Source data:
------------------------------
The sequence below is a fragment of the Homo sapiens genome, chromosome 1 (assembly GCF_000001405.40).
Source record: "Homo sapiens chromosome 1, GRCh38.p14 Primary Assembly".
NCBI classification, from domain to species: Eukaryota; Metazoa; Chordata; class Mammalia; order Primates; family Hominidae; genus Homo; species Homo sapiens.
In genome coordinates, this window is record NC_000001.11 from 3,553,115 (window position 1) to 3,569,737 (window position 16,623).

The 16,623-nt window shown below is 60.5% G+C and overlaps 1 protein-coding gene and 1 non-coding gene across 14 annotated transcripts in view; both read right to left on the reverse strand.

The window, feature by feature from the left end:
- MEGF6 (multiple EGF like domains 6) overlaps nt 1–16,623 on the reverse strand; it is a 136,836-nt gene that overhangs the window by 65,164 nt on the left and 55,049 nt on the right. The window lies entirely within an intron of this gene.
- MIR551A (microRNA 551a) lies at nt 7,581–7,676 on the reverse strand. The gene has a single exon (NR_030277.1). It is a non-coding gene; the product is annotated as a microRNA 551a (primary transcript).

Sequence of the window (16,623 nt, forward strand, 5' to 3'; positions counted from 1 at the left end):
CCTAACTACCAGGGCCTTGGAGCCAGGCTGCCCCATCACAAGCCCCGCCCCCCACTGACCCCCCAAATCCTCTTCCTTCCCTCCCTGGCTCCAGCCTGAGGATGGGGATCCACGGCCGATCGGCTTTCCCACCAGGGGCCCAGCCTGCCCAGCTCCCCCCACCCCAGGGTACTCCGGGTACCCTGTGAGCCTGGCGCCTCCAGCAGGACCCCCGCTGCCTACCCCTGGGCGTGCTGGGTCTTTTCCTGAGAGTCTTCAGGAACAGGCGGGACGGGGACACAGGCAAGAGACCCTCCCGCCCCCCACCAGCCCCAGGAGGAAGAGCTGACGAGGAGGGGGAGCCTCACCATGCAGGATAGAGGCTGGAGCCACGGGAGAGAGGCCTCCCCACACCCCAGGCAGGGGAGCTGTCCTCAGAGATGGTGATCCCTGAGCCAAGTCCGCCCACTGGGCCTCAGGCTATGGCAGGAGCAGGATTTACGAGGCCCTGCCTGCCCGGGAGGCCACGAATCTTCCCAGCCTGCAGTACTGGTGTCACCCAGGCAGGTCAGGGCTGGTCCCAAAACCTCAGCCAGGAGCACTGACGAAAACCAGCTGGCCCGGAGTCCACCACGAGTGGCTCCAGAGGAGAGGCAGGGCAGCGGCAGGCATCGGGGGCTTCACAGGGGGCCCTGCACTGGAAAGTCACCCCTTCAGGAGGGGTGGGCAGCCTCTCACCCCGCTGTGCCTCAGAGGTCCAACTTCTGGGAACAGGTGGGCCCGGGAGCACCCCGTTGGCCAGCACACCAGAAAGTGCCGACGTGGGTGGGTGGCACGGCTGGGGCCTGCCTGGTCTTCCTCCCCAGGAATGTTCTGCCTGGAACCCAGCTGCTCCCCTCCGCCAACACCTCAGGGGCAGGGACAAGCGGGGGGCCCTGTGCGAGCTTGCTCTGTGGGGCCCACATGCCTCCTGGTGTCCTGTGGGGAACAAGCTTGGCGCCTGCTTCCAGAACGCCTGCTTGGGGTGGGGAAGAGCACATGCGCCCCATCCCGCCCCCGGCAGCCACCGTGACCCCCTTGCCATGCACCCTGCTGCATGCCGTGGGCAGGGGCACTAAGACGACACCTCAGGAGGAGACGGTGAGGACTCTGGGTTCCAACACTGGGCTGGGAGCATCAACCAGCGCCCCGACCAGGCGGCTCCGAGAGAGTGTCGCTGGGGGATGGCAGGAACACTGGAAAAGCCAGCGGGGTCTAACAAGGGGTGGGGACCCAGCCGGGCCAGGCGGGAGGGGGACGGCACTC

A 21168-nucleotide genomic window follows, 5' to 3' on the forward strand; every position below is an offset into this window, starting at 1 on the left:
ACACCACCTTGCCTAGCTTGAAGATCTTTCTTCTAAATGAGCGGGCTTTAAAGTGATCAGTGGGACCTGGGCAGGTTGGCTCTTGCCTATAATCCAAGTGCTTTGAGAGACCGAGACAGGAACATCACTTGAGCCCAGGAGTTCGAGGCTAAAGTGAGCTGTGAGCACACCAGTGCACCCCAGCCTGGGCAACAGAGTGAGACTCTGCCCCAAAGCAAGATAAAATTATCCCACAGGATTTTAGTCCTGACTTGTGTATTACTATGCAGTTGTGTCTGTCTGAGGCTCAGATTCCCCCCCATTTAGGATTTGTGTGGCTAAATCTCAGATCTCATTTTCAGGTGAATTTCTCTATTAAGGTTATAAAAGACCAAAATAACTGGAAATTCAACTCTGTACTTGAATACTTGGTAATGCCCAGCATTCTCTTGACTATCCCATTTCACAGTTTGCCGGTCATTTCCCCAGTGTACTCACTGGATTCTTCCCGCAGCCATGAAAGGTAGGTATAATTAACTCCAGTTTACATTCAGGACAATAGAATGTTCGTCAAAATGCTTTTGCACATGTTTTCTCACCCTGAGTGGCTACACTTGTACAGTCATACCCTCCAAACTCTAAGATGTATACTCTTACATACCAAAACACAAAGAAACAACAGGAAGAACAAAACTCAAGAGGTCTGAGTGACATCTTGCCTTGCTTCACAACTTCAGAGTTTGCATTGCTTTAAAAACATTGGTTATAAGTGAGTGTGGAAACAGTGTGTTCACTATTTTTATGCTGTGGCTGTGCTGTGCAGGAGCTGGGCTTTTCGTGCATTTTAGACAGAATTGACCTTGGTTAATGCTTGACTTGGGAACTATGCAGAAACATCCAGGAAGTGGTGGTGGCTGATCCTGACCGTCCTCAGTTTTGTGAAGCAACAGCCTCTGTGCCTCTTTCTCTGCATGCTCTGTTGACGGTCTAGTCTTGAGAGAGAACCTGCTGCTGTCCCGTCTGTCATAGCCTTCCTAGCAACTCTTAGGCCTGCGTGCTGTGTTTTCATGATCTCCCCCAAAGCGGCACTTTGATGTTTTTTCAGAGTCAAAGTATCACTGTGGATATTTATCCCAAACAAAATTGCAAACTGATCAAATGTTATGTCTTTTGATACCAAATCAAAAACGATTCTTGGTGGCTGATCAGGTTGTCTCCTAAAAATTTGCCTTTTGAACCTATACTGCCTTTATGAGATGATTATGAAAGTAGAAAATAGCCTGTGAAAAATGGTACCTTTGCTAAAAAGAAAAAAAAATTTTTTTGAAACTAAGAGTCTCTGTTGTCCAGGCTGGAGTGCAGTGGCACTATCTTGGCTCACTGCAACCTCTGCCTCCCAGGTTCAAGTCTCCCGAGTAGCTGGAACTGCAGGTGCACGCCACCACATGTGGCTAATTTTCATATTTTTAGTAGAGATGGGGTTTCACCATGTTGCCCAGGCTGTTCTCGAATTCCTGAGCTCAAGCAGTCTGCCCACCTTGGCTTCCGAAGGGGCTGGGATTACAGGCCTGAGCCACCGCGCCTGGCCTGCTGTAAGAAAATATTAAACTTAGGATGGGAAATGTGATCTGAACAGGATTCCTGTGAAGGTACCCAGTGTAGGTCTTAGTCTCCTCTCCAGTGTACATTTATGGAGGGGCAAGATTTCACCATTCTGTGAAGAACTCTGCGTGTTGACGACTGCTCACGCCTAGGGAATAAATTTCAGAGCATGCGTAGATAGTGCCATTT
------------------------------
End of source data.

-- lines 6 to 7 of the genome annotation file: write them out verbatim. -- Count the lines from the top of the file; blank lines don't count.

The window, feature by feature from the left end:
- MEGF6 (multiple EGF like domains 6) overlaps nt 1–16,623 on the reverse strand; it is a 136,836-nt gene that overhangs the window by 65,164 nt on the left and 55,049 nt on the right. The window lies entirely within an intron of this gene.